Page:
As I was reading the two articles concerning the notion of race, I related the articles with my English learning experience. Now I would like to share with you the issue and images of race I identified in Disney films, and how those images shaped my view on race.
I grew up learning English with a variety of Disney films. I fell in love with the films since the images were well portrayed. Because of that, I learned English in a fun way. As I was learning English, I wish that I would be as charming as those beautiful princesses. The beautiful princesses, namely Snow White, Cinderella, and Sleeping Beauty, all fall into the same category: They are all white, with big eyes, tall nose and (most of them), with blond hair (Snow White has black hair).
As such, in the eye of a young second language learner, Disney demonstrated beauty and elegance using the images of white characters. For a long time, I thought that being white was the first step of becoming a “princess”. Whenever someone brought up the word “princess”, I always linked the word with the image of a white, big eyes, and blond girl. Likewise, when someone said “prince”, the image of a handsome white man came to my mind. Those images with white princesses and princes rooted in my mind that I never take any step further to investigate the void of images of Black or Asian characters. I never doubt that why the majority of the Disney images are focusing on white people. Although Disney has produced the film with Asian characters, such as Mulan, the images of white people still dominate the Disney movies.
Thinking back to Disney movies today and connecting them with the issue of race, I felt that Disney film makers were (kind of) racists. Maybe the film makers were not aware of the fact that they portrayed more white characters than Black or Asian characters in their cartoons. Or, they are white people and they might take it for granted that white people are doing better than Black people. Either case, it would be better if they were to include Black and Asian characters in the cartoons. Therefore, firstly, Black and Asian kids would feel more comfortable and inclusive when watching the film. Secondly, white kids would also gain a sense of equality because white characters are not the only images dominated the film.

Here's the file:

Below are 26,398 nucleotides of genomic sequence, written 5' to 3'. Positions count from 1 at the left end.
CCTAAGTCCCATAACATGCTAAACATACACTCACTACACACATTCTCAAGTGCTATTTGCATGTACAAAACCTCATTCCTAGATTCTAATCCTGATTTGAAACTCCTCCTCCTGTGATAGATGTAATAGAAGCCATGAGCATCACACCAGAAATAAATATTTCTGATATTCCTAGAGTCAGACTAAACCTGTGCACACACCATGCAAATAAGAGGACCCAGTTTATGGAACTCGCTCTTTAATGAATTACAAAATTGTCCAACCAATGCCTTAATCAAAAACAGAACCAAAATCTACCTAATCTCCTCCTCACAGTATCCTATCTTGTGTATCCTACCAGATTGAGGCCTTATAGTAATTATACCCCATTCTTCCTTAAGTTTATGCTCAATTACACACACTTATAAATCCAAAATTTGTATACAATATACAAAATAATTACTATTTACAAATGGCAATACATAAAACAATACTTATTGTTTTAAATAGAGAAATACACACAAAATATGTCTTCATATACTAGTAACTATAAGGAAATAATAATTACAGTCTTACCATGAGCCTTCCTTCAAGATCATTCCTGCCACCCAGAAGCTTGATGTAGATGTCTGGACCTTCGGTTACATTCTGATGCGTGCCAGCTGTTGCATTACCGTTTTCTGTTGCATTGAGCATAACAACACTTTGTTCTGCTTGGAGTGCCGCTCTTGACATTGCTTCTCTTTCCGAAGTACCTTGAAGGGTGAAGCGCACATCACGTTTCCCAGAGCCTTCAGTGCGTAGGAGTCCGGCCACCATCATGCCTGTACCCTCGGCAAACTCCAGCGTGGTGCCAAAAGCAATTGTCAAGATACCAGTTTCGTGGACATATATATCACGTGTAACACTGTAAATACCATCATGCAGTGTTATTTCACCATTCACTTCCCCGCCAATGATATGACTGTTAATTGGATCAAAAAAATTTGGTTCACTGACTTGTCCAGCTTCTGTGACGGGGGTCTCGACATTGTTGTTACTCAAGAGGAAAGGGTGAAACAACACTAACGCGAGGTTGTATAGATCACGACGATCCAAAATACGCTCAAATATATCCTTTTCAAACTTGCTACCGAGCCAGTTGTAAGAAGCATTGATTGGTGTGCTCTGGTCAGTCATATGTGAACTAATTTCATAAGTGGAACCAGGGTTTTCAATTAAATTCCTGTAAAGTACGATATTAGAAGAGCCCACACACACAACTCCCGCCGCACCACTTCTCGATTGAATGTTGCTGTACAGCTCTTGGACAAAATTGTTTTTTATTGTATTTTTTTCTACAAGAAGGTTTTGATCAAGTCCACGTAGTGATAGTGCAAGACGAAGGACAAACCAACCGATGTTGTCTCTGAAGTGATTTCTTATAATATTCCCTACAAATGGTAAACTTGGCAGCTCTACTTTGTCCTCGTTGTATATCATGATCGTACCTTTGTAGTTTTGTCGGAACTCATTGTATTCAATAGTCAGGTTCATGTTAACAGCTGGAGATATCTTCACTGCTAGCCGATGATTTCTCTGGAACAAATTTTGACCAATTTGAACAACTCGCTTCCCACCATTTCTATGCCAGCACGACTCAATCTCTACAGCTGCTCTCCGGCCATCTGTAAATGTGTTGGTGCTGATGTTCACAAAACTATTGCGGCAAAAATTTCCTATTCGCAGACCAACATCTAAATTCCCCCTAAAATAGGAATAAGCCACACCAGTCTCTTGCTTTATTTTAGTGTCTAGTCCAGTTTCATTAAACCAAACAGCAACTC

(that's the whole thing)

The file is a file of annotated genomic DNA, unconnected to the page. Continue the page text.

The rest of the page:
Now I cannot help wondering what if I grew up watching movies such as “Snow Black”. For example, if Disney had portrayed “Snow Black” as a noble princess, telling me that the Queen was jealous of her beauty and thus attempted to kill her. In that case, I would have known since young that “Snow Black” is the representation of the beauty of Black people. I would have known that being white cannot make me a “princess”. In order to become a “princess”, for instance, I need to cultivate myself with knowledge, to read more books, and to articulate beautiful and smart sentences.
In summary, I believe that second language educators, either parents or teachers, should be really careful when selecting learning materials for young second language learners. When using the materials to facilitate second language learning, educators should try to avoid elements such as racism and sexism.
Above are my reflections on Disney films and the issue of race. What about you, my friends? What do you see in “Snow Black”?